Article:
Verner Panton who was a designer and architect was born on 13 February 1926. He was a unique personality with an extraordinary sense for space, light function, shape and colour. Verner Panton was well known for his inspiring personality and was one of the leading interior and furniture designers of the 20th century in Denmark.
He was the creator of ground-breaking and ultramodern designs in different materials, particularly plastics, and in vivacious and striking colours in his lifetime. Despite the fact that his style looked very ancient, it reclaimed recognition at the end of the 20th century. Panton’s notable furniture styles and models were still in production as of 2004.
Biography of Verner Panton
Verner Panton was a qualified architect and he spent his early childhood in his village of birth from the age of 10 with his father. Originally, Panton wanted to become an artist, but this dream was punctuated by his father. As a result, he was determined to become a qualified architect.
For this reason, he went to the School of Fine Arts for training. It is noteworthy that Verner Panton began working as a traditional tradesman with specialisation in bricklaying before he went for his architectural training. He became a qualified architect in 1951.
The main rationale behind his work then was to incite people into making use of their thoughts. He pointed out that nearly all people spend their entire lives living in tedious, abject traditionalism, and extremely frightened to use colours. He, therefore, showed people innovative ways in order to encourage them to use their phantasy thoughts and made their environment more exciting by conducting tests with furniture,colours, lighting, and textiles as well as using the latest technologies,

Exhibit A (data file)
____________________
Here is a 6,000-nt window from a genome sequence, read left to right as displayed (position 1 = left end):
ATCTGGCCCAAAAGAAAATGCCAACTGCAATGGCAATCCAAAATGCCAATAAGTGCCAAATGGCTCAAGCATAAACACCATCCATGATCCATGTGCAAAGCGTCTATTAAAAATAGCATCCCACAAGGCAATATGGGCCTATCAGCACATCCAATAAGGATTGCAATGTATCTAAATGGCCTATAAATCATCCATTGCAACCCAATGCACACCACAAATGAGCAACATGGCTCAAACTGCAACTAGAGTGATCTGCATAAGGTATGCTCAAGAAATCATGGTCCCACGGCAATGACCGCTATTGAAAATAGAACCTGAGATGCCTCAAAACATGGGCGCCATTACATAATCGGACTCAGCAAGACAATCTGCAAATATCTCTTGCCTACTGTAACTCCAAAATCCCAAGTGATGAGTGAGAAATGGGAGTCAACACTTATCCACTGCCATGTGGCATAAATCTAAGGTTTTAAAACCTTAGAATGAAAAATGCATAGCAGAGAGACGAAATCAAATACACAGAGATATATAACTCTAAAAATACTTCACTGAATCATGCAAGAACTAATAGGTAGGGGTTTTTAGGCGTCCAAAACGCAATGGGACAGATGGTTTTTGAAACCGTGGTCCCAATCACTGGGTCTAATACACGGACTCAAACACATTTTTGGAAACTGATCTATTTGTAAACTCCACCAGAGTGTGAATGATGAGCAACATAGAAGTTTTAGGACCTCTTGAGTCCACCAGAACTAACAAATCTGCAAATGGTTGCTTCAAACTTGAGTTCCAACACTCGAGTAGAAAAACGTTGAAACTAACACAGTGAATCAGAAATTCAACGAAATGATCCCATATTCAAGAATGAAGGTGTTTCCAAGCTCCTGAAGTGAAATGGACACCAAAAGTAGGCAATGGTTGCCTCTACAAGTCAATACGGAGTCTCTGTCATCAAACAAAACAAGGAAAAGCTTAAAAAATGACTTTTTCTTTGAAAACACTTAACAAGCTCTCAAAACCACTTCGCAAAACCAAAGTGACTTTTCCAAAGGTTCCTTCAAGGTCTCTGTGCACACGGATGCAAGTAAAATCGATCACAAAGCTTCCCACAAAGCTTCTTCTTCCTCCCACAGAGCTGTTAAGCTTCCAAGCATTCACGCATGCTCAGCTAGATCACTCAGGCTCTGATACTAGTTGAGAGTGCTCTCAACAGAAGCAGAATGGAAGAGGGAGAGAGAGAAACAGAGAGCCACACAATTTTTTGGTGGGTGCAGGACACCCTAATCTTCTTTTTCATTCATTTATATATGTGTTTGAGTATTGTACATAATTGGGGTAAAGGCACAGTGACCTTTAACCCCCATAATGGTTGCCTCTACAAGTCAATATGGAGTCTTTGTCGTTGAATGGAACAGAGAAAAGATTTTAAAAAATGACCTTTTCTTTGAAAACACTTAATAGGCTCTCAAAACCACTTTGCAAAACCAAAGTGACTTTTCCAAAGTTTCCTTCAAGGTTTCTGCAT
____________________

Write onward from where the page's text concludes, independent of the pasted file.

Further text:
With an incredible belief in the limitless possibilities of the form, Verner Panton worked productively and created a new set of theories concerning how lighting should work and the way it should influence its environments.
It was on this premise that Verner Panton introduced different designs of up-to-date lamps with personalities, which are different from any of his Scandinavian colleagues all through the course of his profession. He had an extremely clear approach about his work, function, colour and shape. He also made brave and conscious use of a variety of materials. It was even his utilisation of several materials that made his colleagues reproachful to the timelessness of his design. The great interest in his design in the present day proves otherwise. In 1955, Verner Panton opened his own design studio.
Lighting and Lamps Light Design
The basic light principle and the idea of lighting and lamp design by Verner were intended towards creating the lamp in which the bottom and the shade would serve as a reflector. The source of the lamps light is concealed underneath a milky white, hemispheric acrylic shade while a white, trumpet-like base adds to a stunning allotment of light and a well-balanced form.